This model had been established by the Horatio Alger books in the second half of the nineteenth century; now with some savage modern flourishes (like encouraging active indifference to family) it came to totally dominate the children's book business. Children were invited to divide their interests from those of their families and to concentrate on private concerns. A few alarmed critical voices saw this as a strategy of "divide and conquer," a means to separate children from family so they could be more easily molded into new social designs. In the words of Mary Lystad, the biographer of children's literary history from whom I have drawn heavily in this analysis:
As the twentieth century continued, book characters were provided more and more opportunities to pay attention to themselves. More and more characters were allowed to look inward to their own needs and desires.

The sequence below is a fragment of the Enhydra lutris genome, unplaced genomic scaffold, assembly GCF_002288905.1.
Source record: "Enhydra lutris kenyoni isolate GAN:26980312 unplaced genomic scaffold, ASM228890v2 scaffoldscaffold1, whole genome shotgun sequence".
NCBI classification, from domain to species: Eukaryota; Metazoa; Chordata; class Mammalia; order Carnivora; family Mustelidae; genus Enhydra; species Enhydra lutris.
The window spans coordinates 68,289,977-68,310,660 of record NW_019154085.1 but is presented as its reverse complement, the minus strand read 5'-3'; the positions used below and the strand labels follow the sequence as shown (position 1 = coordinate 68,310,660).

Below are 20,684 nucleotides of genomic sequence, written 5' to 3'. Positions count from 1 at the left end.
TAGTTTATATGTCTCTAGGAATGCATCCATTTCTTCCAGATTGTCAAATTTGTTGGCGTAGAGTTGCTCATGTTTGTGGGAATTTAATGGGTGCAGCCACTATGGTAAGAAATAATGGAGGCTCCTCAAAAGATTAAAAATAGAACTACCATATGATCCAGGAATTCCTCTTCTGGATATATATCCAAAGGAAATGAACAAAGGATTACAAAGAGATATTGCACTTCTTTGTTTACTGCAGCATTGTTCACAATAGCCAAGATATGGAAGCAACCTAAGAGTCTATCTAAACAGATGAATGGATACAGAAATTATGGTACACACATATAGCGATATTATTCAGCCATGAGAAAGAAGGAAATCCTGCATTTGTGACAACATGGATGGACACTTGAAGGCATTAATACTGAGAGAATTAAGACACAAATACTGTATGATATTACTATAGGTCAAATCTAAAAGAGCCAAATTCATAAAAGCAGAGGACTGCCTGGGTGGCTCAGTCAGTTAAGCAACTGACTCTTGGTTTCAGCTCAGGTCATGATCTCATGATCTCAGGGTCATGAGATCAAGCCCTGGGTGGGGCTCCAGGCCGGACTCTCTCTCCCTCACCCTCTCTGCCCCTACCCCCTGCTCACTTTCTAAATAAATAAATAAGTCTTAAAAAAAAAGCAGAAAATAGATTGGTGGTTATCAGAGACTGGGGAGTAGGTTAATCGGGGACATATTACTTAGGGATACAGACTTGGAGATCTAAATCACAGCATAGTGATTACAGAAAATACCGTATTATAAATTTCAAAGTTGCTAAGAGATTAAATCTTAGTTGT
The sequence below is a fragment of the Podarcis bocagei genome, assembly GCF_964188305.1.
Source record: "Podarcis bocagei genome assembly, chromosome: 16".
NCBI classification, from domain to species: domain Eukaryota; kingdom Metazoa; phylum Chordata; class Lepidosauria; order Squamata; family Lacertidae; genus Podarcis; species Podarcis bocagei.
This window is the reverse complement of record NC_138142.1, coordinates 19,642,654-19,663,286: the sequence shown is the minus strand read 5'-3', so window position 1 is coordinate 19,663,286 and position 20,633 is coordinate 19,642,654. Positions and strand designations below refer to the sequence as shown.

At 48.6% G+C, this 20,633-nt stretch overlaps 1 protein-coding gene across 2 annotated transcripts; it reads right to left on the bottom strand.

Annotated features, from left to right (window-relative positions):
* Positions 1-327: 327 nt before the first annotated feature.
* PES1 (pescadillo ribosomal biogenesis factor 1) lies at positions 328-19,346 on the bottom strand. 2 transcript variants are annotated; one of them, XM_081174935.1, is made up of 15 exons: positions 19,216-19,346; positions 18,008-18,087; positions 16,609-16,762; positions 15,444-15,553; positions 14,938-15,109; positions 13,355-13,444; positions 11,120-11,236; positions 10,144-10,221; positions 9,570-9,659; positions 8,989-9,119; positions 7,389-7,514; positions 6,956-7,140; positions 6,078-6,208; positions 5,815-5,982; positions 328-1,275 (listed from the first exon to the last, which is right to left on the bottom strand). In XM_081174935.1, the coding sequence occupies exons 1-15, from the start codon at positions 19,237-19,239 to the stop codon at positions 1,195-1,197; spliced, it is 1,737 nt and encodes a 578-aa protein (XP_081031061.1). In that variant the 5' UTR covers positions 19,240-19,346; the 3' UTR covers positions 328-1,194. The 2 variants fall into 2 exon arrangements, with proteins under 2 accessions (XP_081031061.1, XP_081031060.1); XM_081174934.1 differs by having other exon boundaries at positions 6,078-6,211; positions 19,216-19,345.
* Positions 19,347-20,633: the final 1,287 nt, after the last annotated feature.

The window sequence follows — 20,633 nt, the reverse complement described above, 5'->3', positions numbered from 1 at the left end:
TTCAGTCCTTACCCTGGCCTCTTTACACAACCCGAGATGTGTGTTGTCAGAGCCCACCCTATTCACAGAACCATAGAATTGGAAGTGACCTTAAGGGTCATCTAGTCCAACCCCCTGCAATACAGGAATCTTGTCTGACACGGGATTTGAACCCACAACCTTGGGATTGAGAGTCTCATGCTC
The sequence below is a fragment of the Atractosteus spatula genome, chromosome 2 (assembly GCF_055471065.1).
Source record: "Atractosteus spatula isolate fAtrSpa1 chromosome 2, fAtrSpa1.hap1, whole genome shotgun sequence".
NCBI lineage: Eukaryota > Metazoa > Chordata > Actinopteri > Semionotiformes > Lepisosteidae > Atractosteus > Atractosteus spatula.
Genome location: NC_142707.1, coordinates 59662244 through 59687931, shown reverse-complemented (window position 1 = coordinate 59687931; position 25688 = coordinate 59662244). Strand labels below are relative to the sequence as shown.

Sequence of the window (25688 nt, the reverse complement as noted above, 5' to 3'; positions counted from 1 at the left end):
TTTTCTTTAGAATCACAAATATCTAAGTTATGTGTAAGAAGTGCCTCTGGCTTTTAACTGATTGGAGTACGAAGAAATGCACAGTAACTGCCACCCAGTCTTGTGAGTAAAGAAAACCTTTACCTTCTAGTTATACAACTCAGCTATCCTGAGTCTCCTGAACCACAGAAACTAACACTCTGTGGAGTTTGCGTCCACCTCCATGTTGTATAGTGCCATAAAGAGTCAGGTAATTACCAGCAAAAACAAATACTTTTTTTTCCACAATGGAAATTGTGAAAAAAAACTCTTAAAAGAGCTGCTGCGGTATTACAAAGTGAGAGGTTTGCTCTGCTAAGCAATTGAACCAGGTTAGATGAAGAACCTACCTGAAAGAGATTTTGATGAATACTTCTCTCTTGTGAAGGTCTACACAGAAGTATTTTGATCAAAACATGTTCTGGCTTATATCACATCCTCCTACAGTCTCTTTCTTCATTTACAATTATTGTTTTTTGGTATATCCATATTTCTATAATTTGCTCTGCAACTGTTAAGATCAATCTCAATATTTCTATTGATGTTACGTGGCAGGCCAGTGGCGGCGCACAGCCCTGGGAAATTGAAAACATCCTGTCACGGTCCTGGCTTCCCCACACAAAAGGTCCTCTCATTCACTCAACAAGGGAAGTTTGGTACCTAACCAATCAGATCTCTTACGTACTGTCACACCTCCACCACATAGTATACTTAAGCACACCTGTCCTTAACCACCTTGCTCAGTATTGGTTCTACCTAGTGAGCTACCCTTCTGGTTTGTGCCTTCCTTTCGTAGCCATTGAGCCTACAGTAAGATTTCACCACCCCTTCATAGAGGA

This change of emphasis "was managed at the expense of others in the family group," she adds.
From 1796 to 1855, 18 percent of all children's books were constructed around the idea of conformity to some adult norm; but by 1 896 emphasis on conformity had tripled. This took place in the thirty years following the Civil War. Did the elimination of the Southern pole of our national dialectic have anything to do with that? Yes, everything, I think. With tension between Northern and Southern ways of life and politics resolved permanently in favor of the North, the way was clear for triumphant American orthodoxy to seize the entire field. The huge increase in conformist themes rose even more as we entered the twentieth century and has remained at an elevated level through the decades since.